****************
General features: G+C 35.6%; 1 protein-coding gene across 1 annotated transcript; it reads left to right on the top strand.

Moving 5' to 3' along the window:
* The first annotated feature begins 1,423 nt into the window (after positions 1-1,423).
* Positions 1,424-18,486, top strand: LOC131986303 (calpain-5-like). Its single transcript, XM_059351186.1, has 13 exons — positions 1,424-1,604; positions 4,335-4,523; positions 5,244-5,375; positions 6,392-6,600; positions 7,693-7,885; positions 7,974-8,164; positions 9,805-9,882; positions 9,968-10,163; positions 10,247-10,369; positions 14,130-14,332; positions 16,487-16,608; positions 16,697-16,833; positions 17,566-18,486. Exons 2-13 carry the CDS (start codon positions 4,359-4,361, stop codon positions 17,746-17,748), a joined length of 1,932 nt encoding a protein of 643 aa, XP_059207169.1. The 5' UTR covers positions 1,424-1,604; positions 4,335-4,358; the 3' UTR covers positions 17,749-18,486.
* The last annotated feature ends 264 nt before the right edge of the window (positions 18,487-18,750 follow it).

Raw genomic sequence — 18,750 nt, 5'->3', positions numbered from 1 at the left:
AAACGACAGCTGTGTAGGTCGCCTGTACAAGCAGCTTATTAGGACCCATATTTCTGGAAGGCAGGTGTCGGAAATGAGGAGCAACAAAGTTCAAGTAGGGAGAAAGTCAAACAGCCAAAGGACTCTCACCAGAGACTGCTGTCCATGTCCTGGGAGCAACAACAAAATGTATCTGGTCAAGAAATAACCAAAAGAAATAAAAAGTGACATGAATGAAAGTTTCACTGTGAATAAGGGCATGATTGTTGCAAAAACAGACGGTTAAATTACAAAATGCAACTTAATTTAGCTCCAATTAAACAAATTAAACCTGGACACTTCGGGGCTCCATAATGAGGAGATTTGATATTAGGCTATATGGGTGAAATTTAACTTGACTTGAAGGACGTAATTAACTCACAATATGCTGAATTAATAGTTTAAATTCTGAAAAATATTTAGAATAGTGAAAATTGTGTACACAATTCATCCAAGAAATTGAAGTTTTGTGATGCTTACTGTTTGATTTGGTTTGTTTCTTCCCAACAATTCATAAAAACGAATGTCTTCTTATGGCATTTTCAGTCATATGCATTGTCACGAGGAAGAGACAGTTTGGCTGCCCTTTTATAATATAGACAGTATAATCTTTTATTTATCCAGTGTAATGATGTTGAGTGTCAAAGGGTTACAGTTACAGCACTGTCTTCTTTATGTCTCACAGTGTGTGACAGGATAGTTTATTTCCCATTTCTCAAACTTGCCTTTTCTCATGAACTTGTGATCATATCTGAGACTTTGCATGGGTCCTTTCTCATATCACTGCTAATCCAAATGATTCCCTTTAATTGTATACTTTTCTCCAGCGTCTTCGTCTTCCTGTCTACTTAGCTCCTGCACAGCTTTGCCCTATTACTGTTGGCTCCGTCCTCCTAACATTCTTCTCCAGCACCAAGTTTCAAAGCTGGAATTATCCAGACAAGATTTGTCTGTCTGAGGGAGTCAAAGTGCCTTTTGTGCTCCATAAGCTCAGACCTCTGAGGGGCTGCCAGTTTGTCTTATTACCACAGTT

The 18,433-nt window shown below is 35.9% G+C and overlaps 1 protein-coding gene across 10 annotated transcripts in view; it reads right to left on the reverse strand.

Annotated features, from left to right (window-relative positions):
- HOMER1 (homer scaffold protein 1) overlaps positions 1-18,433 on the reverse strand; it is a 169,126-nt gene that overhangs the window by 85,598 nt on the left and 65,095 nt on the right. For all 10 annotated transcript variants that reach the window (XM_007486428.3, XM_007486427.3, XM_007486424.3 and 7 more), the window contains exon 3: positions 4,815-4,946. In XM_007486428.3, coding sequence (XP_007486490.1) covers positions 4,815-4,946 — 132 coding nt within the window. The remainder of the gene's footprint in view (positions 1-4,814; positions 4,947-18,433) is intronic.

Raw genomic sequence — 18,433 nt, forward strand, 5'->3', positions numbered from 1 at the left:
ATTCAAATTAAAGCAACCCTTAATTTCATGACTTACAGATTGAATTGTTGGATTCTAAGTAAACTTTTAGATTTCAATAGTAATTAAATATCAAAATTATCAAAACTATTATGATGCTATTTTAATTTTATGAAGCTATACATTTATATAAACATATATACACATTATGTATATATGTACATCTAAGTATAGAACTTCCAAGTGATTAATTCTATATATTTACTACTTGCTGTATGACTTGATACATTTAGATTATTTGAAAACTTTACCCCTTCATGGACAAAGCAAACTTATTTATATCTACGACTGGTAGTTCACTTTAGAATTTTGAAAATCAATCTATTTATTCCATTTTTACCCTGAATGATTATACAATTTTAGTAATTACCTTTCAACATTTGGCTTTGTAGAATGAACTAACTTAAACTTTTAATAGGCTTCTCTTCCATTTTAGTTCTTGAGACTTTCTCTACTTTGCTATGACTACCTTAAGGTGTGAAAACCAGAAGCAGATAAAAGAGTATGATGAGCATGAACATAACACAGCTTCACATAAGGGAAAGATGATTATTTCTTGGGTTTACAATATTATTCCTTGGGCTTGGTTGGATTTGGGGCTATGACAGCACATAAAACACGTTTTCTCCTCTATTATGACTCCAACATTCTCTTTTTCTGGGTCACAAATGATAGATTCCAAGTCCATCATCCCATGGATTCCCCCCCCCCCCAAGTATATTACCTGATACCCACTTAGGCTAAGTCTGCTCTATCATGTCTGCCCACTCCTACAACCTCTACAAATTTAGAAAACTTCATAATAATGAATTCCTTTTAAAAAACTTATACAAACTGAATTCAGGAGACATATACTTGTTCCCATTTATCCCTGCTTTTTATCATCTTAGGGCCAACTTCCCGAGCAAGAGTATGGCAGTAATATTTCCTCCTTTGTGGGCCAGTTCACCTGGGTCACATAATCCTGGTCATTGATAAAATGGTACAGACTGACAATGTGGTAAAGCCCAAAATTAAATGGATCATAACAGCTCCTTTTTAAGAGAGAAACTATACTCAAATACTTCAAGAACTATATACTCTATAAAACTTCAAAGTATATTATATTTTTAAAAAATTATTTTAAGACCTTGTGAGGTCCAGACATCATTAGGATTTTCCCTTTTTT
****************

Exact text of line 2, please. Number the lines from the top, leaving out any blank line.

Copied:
Moving 5' to 3' along the window: